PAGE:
A view of rolling hills in Wiltshire. Sunbeams shine through the clouds and the landscape of fields and trees stretches across the horizon.

Creating space for service design at Defra

I wrote about creating a space for service design a few months ago. In particular moving the role away from typical discovery, alpha, beta phases, and product delivery teams where there can be a lot of overlap with other roles.

I shared a definition of service design that we are starting to use in Defra.

  • Programme teams: Services as end-users would know them transcend delivery or product teams. Service designers work across a programme of work to design the interactions and building blocks that make a service.
  • Project scoping: This stage is about establishing the problem/costs/issues that you want to look at including the people and skills you are likely to need for Discovery. A service designer will work with the business and policy upfront to understand what we have, define the problem(s) to be solved, and the desired outcome(s).

We’ve been working on getting service designers into these spaces, particularly in our Flood, Farming, and Trade portfolios, where we now have contract Service Designers working across full programmes of work. Here they can start to visualise the full service as a user would understand it, create a service vision to work towards, and begin to influence where product teams focus their efforts.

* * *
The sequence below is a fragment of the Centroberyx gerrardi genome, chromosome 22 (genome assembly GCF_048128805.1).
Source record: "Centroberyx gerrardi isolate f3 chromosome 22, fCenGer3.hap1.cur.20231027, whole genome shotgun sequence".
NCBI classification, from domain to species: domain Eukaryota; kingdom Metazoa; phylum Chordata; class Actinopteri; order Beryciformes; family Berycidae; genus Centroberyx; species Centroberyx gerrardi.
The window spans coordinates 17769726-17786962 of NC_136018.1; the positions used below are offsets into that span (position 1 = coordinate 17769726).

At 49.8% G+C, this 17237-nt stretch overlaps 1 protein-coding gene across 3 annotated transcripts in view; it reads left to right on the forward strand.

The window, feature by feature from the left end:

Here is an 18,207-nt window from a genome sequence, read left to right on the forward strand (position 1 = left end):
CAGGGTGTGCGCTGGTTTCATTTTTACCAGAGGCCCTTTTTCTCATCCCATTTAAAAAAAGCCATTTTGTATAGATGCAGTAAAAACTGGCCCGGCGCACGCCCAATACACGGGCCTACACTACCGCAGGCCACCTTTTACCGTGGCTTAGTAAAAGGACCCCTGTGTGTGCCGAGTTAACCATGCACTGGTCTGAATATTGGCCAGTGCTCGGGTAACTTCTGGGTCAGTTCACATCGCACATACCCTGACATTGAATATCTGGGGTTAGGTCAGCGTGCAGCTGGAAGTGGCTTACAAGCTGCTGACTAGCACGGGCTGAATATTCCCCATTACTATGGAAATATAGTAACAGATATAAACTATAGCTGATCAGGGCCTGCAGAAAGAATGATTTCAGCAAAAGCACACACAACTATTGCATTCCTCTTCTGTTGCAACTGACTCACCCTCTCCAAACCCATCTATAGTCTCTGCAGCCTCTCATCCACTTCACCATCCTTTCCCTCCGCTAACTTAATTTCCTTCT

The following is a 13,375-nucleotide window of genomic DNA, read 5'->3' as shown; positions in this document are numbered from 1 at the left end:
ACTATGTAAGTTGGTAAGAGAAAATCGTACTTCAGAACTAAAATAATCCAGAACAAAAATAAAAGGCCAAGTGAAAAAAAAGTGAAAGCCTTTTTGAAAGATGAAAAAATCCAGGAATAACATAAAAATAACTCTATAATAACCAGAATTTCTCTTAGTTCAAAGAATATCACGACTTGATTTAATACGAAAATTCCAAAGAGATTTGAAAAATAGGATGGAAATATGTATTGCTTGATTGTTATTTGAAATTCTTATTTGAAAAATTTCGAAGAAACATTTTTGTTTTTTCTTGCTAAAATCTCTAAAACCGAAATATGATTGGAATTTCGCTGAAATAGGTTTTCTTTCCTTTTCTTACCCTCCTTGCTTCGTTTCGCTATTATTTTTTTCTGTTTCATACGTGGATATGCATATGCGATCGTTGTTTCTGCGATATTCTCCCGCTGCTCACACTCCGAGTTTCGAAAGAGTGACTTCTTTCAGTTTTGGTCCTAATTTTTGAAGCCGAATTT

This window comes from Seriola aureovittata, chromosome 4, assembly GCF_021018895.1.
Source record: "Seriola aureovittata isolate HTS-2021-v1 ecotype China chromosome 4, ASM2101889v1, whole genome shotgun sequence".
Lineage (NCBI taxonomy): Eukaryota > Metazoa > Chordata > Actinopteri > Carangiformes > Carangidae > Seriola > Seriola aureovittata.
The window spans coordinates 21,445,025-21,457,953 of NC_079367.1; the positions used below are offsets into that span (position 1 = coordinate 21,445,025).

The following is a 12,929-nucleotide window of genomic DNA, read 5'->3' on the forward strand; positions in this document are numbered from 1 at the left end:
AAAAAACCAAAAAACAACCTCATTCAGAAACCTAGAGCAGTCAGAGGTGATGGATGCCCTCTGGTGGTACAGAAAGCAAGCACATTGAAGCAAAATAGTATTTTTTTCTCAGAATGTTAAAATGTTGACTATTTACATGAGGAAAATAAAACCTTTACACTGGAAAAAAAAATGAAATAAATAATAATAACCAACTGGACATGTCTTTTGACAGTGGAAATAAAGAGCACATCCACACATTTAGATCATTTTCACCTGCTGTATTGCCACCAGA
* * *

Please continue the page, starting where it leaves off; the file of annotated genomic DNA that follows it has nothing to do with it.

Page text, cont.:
In flood, this has resulted in a new team, set up to work on problems that span existing product teams and align to the strategic aims of the Environment Agency. Working across a whole programme of delivery is a huge task but one that presents exciting service design challenges to get stuck into.

We will be transitioning these contract roles into permanent civil service ‘Programmes Service Designers’ very soon starting with our Future Farming Programme.

Service design is a team sport

Hiring Senior and Programme Service Designers is one thing, but as Tero points out in his brilliant article 'It takes a village to design a service' once we have the right people in the right spaces we need the support of others to really make things happen.

This is why we are starting with our farming programme which is committed to taking a whole service approach to delivery.

“Our work on the Future Farming and Countryside Programme presents a unique opportunity for anyone interested in service design in public services. Not only are we delivering complex services at scale, you will also have the opportunity to shape policy decisions and design greenfield services that have a very real impact on the lives of our users. We are also truly committed to user centred design, shaping and co-designing services based on the needs of our .” Rohan Gye, Future Farming and Countryside Programme.

Upcoming design roles:

We’ll also be recruiting for Junior Designers, Programme Service Designers, Programme Heads of Design and Design Managers in the next few months. Keep checking back here.